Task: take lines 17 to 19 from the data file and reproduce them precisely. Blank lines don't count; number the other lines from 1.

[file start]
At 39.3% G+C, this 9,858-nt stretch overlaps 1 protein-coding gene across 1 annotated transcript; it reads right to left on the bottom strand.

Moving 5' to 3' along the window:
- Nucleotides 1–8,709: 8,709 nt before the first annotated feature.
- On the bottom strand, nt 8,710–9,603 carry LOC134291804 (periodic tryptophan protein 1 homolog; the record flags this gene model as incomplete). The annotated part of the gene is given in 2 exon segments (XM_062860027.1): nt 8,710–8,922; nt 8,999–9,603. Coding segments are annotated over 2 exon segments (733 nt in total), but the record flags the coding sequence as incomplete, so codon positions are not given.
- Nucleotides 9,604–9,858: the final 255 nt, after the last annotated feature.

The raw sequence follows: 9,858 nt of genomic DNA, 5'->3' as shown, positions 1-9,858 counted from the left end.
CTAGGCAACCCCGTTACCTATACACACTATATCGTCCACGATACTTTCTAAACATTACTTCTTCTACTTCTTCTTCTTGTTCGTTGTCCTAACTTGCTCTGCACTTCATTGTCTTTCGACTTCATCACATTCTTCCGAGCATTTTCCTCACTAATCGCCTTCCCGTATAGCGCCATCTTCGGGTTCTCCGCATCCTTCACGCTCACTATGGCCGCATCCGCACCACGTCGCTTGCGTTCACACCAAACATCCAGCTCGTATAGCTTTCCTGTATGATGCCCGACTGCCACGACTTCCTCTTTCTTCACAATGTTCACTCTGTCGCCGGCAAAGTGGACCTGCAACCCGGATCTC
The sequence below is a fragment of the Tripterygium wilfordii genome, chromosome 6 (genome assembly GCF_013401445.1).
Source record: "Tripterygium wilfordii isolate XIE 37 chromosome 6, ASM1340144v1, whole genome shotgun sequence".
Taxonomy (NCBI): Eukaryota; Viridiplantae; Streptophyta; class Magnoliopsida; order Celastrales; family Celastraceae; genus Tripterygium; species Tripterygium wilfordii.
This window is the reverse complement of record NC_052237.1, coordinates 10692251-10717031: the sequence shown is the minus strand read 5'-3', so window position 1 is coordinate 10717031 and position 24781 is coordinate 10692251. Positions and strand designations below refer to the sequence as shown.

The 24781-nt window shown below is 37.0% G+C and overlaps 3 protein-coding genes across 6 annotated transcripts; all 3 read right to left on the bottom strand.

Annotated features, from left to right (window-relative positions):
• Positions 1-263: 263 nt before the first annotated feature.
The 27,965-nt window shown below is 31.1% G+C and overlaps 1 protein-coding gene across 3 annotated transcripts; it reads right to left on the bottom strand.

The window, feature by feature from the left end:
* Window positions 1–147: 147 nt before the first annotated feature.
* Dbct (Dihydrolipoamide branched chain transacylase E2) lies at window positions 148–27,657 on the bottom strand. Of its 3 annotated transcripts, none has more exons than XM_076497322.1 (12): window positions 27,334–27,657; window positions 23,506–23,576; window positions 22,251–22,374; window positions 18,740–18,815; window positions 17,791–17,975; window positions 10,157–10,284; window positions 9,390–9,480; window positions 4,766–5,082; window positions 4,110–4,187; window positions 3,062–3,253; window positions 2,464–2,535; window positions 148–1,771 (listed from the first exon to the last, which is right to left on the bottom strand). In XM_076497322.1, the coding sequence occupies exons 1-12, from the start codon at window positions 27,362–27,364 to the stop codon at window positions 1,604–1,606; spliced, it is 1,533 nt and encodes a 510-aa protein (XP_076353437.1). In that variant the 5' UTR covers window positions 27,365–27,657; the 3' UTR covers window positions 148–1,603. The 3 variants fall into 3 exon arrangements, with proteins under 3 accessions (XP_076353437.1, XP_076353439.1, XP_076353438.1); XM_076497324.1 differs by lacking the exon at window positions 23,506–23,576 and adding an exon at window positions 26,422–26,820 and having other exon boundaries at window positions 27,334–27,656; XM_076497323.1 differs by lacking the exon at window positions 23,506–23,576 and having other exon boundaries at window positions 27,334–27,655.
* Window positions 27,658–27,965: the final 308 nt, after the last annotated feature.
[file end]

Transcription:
* Window positions 1–147: 147 nt before the first annotated feature.
* Dbct (Dihydrolipoamide branched chain transacylase E2) lies at window positions 148–27,657 on the bottom strand. Of its 3 annotated transcripts, none has more exons than XM_076497322.1 (12): window positions 27,334–27,657; window positions 23,506–23,576; window positions 22,251–22,374; window positions 18,740–18,815; window positions 17,791–17,975; window positions 10,157–10,284; window positions 9,390–9,480; window positions 4,766–5,082; window positions 4,110–4,187; window positions 3,062–3,253; window positions 2,464–2,535; window positions 148–1,771 (listed from the first exon to the last, which is right to left on the bottom strand). In XM_076497322.1, the coding sequence occupies exons 1-12, from the start codon at window positions 27,362–27,364 to the stop codon at window positions 1,604–1,606; spliced, it is 1,533 nt and encodes a 510-aa protein (XP_076353437.1). In that variant the 5' UTR covers window positions 27,365–27,657; the 3' UTR covers window positions 148–1,603. The 3 variants fall into 3 exon arrangements, with proteins under 3 accessions (XP_076353437.1, XP_076353439.1, XP_076353438.1); XM_076497324.1 differs by lacking the exon at window positions 23,506–23,576 and adding an exon at window positions 26,422–26,820 and having other exon boundaries at window positions 27,334–27,656; XM_076497323.1 differs by lacking the exon at window positions 23,506–23,576 and having other exon boundaries at window positions 27,334–27,655.
* Window positions 27,658–27,965: the final 308 nt, after the last annotated feature.